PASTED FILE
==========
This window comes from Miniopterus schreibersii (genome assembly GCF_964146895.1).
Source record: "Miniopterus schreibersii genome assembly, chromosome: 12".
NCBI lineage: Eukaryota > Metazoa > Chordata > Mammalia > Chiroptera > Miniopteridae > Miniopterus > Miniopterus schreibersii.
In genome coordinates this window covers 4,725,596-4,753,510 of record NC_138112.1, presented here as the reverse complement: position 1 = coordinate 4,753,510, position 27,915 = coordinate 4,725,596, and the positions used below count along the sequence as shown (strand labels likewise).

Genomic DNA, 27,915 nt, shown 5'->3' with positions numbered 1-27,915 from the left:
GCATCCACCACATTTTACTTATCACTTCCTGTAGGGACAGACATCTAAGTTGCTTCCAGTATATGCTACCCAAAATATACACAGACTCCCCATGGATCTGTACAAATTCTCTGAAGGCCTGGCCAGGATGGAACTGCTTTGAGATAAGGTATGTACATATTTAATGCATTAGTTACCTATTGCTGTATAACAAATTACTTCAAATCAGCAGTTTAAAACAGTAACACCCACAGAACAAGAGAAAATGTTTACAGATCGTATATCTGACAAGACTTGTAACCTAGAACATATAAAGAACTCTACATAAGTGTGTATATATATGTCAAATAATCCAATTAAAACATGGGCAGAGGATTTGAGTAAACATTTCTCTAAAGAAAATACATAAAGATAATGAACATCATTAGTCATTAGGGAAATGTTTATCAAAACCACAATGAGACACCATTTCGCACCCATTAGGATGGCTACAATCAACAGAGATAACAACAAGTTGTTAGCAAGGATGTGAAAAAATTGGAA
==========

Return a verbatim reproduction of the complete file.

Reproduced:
This window comes from Miniopterus schreibersii (genome assembly GCF_964146895.1).
Source record: "Miniopterus schreibersii genome assembly, chromosome: 12".
NCBI lineage: Eukaryota > Metazoa > Chordata > Mammalia > Chiroptera > Miniopteridae > Miniopterus > Miniopterus schreibersii.
In genome coordinates this window covers 4,725,596-4,753,510 of record NC_138112.1, presented here as the reverse complement: position 1 = coordinate 4,753,510, position 27,915 = coordinate 4,725,596, and the positions used below count along the sequence as shown (strand labels likewise).

Genomic DNA, 27,915 nt, shown 5'->3' with positions numbered 1-27,915 from the left:
GCATCCACCACATTTTACTTATCACTTCCTGTAGGGACAGACATCTAAGTTGCTTCCAGTATATGCTACCCAAAATATACACAGACTCCCCATGGATCTGTACAAATTCTCTGAAGGCCTGGCCAGGATGGAACTGCTTTGAGATAAGGTATGTACATATTTAATGCATTAGTTACCTATTGCTGTATAACAAATTACTTCAAATCAGCAGTTTAAAACAGTAACACCCACAGAACAAGAGAAAATGTTTACAGATCGTATATCTGACAAGACTTGTAACCTAGAACATATAAAGAACTCTACATAAGTGTGTATATATATGTCAAATAATCCAATTAAAACATGGGCAGAGGATTTGAGTAAACATTTCTCTAAAGAAAATACATAAAGATAATGAACATCATTAGTCATTAGGGAAATGTTTATCAAAACCACAATGAGACACCATTTCGCACCCATTAGGATGGCTACAATCAACAGAGATAACAACAAGTTGTTAGCAAGGATGTGAAAAAATTGGAA